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Salman Rushdie Says Amnesty International Suffers from “Moral Bankruptcy”

The famous author challenges the human rights organization’s ties to former Gitmo detainee Moazzam Begg.

11:58 AM, Feb 21, 2010 • By THOMAS JOSCELYN
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There are two updates related to Amnesty International’s relationship with former Gitmo detainee and jihadist Moazzam Begg this Sunday. (For background on the relationship, see here. For background information on Begg, see hereherehereherehere and here.)

First, the Sunday Times (UK) reports that Salman Rushdie has joined the growing chorus of observers who denounce Amnesty’s alliance with Begg (emphasis added):

Rushdie, whose plight was championed by Amnesty when he was placed under a fatwa by the Iranian regime for his novel The Satanic Verses, said the charity had done “incalculable damage” to its reputation by collaborating with Moazzam Begg, a former inmate of Guantanamo Bay, and his organisation Cageprisoners. … 

 “It looks very much as if Amnesty’s leadership is suffering from a kind of moral bankruptcy and has lost the ability to distinguish right from wrong,” said Rushdie.

Second, Gita Sahgal, the Amnesty employee who had the courage to object to her organization’s ties to Begg and was suspended by her employer for it, ably defends herself in this interview. Sahgal blasts those who are willfully blind to the jihadist agenda advanced by Begg and his organization, Cage Prisoners (emphasis added):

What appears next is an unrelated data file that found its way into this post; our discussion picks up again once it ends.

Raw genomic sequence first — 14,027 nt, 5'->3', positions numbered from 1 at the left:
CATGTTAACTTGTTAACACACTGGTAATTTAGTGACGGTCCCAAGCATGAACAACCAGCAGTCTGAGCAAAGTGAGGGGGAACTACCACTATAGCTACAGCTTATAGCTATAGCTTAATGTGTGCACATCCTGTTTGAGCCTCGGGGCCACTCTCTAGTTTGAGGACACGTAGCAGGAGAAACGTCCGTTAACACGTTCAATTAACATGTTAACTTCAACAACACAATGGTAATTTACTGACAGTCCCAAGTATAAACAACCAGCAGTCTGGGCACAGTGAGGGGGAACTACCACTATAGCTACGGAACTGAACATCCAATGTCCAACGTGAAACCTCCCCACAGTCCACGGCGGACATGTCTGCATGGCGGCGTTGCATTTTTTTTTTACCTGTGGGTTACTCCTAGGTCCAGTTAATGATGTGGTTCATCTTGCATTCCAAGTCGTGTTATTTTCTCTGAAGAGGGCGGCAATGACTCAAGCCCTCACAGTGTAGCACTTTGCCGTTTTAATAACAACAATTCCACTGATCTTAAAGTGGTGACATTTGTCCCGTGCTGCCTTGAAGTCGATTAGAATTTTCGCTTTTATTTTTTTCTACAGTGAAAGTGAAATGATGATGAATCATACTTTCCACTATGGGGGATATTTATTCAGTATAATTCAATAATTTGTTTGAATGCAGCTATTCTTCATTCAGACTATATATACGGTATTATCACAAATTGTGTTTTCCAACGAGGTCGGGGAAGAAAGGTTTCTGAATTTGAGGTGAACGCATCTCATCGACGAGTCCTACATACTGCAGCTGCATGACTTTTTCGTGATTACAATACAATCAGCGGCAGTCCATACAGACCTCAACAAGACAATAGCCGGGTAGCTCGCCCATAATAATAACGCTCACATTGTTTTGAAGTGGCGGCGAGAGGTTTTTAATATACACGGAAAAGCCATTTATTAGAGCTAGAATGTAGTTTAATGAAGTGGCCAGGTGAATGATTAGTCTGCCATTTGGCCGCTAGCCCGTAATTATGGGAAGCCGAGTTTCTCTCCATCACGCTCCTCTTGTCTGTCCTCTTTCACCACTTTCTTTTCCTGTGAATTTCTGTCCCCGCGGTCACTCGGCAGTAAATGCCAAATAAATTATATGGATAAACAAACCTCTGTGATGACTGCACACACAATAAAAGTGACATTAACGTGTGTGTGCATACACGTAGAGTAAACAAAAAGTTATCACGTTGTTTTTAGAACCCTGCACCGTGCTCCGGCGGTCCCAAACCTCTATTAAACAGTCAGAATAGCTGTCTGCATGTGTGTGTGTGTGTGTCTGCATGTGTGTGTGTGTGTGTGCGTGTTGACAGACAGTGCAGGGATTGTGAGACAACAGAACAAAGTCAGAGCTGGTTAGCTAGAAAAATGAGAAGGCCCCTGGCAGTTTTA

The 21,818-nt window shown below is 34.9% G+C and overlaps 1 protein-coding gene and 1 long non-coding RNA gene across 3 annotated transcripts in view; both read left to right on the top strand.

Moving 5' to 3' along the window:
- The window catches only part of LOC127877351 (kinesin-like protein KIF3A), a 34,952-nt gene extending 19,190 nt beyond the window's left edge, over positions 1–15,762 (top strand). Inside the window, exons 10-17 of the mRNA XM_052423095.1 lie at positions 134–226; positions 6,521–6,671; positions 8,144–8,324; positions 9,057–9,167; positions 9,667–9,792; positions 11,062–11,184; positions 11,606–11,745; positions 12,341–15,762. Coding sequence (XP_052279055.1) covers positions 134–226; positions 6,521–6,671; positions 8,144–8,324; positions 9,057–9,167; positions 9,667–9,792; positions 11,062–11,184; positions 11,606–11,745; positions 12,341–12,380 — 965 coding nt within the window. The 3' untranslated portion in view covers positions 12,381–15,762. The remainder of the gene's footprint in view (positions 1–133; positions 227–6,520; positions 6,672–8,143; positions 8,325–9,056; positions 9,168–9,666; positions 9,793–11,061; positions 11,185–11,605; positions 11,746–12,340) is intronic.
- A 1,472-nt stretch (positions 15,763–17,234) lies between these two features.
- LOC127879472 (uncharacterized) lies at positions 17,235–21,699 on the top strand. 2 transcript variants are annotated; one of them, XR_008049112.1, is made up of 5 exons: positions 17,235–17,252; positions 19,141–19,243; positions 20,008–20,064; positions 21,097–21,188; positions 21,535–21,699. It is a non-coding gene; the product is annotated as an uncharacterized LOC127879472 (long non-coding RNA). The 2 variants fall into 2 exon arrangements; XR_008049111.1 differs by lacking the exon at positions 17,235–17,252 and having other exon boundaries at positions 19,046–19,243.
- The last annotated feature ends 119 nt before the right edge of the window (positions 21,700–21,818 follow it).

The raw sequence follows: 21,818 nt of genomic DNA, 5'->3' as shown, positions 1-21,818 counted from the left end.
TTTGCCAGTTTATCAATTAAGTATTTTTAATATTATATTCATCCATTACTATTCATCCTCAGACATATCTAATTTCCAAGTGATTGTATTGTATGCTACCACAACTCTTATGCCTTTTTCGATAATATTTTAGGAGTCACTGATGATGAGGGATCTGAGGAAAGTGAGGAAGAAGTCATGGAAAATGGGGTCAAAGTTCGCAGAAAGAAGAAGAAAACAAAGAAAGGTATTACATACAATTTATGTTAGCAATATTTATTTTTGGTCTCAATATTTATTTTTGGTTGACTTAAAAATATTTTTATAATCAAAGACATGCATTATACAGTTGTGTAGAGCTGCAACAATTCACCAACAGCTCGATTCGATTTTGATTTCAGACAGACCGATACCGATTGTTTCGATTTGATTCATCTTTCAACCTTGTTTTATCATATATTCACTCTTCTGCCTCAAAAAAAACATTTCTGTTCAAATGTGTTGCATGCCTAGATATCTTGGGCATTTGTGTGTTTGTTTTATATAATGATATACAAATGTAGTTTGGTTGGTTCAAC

If Begg were a white fascist, Amnesty International would understand the distinction between protecting his right to be free from torture and arbitrary detention, and treating him as a hero and an advocate to close Guantanamo when he came back. …

Many of the most reputable lawyers and activists who work with those arrested in relation to terrorism cases, are appalled by the status given to Cageprisoners. I have received a lot of support from anti-racists and former Islamists who know just how dangerous the ideology of Cageprisoners is. They can see the distinction between supporting people’s human rights and giving them a platform. However, the leadership of Amnesty International cannot see this and appears to have wilfully ignored all evidence to the contrary. They are supported by a large number of largely white, liberal lawyers who apparently have no capacity to analyse Begg or Cageprisoners.

Sahgal is legitimately concerned about Muslim women’s rights in South and Central Asia – a topic that frequently gets pushed to the back burner. And she is disgusted that her human rights organization, which is supposed to defend those rights, is standing by a jihadist who openly supports the Taliban – one of the worst offenders of women’s rights in modern history.

Amnesty International is not the only organization that has allied itself with Begg. The ACLU still features a video starring Begg on its web site. The ACLU, like Amnesty, apparently does not mind allying itself with a known jihadist.

Thomas Joscelyn is a senior fellow at the Foundation for Defense of Democracies.

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